Kuroda will be opposed by right-hander John Lackey (7-10, 3.32 ERA). Lackey has not won a game since July 12 and he yielded four runs on 10 hits in 6 2/3 innings in a loss to the Yankees on July 20. He is 8-10 with a 4.73 ERA in his career against the Yankees.
Game-time will be 4:05 p.m. EDT and the game will be telecast nationally by FOX Sports.
YANKEES 4, RED SOX 1
When you lose five straight games, your ace has not pitched up to his own high standards and you are facing your top rival and the first-place team in your division it is time for what the baseball pundits like to term it, “a statement game.” Well, CC Sabathia certainly made a very loud statement in the Bronx on Friday.
Sabathia (5-4), harnessing the command he had been lacking and displaying the confidence that seemed to have been shaken, struck out 10 batters and pitched into the eighth inning as New York welcomed back two of its many wounded warriors to the lineup in time to end a five-game skid by downing Boston in front of a paid crowd of 45,141 in Yankee Stadium.
Sabathia allowed six hits and did not walk a batter as he shut down the Red Sox until they scored a run in the seventh on a leadoff double by Dustin Pedroia and a one-out RBI double off the bat of Mike Napoli.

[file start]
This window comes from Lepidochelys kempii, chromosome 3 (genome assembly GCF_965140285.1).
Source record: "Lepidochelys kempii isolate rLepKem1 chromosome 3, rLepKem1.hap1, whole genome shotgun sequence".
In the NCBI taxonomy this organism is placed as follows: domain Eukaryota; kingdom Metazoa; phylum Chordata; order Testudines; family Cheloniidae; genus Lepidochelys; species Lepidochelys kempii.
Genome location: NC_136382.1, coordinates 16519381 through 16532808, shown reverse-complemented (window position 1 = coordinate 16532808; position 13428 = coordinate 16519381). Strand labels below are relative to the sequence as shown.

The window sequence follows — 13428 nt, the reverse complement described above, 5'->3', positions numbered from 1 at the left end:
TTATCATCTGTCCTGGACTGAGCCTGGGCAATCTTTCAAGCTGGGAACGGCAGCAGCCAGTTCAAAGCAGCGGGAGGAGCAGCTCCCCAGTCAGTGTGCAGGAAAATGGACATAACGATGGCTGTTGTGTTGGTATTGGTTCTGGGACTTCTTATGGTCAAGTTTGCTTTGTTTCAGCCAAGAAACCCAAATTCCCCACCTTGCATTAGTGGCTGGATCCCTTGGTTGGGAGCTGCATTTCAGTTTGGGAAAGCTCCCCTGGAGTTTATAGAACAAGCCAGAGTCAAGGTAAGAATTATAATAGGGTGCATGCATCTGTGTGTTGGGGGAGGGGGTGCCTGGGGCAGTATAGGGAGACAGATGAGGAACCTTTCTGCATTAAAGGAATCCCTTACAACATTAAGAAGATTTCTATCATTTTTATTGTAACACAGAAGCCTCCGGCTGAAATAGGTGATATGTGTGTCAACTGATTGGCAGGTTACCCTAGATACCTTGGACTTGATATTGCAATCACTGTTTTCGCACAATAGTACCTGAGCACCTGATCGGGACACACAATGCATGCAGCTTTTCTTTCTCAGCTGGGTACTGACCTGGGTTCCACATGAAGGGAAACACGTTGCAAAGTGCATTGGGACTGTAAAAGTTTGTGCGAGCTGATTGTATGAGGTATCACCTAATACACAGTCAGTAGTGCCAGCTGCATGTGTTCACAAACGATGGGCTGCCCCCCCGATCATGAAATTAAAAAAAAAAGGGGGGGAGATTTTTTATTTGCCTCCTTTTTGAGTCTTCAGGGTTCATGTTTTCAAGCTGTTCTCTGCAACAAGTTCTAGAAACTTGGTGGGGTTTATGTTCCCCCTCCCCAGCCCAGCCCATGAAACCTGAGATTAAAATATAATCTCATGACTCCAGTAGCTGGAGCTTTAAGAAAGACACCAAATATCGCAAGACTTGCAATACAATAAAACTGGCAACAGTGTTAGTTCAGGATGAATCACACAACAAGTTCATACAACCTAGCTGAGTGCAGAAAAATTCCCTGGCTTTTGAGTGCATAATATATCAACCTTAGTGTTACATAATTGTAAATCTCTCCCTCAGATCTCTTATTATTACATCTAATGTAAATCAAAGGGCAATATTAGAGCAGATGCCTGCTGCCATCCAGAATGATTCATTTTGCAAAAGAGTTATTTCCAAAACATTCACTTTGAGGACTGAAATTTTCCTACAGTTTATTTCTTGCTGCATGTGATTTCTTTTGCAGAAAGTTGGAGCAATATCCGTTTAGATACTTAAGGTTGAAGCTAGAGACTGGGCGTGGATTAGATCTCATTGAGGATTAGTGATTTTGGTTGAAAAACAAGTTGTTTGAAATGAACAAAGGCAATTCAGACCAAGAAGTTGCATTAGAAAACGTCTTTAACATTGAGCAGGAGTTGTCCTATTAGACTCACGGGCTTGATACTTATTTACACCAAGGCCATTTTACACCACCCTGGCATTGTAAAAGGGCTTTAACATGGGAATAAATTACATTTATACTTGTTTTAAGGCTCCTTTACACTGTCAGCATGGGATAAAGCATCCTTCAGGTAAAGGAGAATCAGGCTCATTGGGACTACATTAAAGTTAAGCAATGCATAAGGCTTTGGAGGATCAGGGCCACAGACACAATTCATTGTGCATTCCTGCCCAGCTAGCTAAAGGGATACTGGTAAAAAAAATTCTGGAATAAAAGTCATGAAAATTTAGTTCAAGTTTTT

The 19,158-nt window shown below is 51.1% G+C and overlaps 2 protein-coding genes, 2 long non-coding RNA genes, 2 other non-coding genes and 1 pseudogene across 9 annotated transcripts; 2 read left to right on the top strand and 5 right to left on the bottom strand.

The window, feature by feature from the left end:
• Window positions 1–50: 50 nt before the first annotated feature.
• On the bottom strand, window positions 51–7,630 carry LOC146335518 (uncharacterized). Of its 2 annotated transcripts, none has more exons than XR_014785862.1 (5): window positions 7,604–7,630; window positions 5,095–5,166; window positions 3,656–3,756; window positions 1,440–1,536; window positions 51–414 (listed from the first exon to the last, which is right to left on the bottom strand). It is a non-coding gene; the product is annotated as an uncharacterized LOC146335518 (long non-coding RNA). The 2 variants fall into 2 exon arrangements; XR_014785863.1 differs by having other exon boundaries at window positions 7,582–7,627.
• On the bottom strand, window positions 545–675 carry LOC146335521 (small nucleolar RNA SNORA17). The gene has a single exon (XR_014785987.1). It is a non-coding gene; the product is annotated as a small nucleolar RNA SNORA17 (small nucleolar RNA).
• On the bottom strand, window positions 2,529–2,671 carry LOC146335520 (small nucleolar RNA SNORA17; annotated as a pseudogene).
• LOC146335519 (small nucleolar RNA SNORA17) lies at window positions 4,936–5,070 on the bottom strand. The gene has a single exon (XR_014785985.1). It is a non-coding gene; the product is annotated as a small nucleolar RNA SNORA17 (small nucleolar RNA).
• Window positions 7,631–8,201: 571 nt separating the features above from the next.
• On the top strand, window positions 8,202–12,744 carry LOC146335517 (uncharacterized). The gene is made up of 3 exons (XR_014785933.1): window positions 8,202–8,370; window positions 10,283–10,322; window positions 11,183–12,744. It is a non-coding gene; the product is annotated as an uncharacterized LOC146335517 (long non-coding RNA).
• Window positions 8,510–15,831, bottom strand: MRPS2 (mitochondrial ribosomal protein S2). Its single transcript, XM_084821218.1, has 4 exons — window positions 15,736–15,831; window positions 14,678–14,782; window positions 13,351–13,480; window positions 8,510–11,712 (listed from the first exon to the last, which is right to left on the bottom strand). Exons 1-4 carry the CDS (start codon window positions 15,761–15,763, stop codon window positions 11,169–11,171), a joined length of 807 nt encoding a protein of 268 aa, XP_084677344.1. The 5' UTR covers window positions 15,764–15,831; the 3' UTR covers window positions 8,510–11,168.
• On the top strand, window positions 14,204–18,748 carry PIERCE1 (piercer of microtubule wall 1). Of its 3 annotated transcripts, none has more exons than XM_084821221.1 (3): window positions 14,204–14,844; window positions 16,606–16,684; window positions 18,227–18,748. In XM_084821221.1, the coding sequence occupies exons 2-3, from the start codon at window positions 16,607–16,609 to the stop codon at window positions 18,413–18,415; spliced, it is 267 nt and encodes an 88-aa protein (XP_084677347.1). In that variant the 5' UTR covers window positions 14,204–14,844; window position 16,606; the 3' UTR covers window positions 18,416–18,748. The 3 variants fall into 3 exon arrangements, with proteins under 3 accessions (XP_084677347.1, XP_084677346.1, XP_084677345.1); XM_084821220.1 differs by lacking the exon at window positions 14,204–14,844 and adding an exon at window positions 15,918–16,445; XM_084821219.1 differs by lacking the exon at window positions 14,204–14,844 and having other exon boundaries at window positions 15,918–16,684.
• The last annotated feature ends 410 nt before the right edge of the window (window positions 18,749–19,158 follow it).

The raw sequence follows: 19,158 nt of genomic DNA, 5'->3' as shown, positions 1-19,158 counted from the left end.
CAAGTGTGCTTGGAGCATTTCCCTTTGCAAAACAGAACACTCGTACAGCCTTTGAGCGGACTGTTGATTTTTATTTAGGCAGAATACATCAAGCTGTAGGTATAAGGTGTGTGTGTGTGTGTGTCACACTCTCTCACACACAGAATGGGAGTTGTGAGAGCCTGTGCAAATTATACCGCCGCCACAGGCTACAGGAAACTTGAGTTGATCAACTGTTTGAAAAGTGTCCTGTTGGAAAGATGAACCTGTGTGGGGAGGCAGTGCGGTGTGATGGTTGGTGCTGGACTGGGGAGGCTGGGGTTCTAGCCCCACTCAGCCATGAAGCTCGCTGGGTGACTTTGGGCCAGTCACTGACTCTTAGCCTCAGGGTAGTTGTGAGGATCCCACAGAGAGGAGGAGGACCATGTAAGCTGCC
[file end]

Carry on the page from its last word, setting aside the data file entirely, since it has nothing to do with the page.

For Sabathia it was his first victory since he defeated the Toronto Blue Jays on April 27, a span of five starts. Sabathia has never failed to win a game over any stretch of six starts in his career.
Meanwhile, Kevin Youkilis returned as the team’s designated hitter after being sidelined with a lumbar spine strain since April 27 and Mark Teixeira started at first base for his first game of the season after he suffered a partially torn sheath in his right wrist in March.
Both contributed to the victory.
Teixeira drew a leadoff walk from Red Sox left-hander Jon Lester (6-2) in the second inning and scored the game’s first run when Vernon Wells followed with a double off the center-field wall and Jayson Nix drove in Teixeira with a single to left. Ichiro Suzuki followed with a two-run RBI single to score Wells to give Sabathia and the Yankees a 2-0 lead they would maintain the rest of the evening.
Youkilis got back into the swing of things by delivering a two-out RBI single in the fifth to score Suzuki.
The Yankees added a run in the bottom of the seventh when Suzuki and Chris Stewart reached on back-to-back singles that ended Lester’s evening. Red Sox manager Jon Farrell brought in left-hander Andrew Miller to face Brett Gardner and he greeted Miller with a single to left that scored Suzuki to restore the Yankees’ lead to three runs at 4-1.
Lester surrendered four runs on six hits and four walks while he struck out five in 6 1/3 innings on a evening in which he struggled mightily with his control.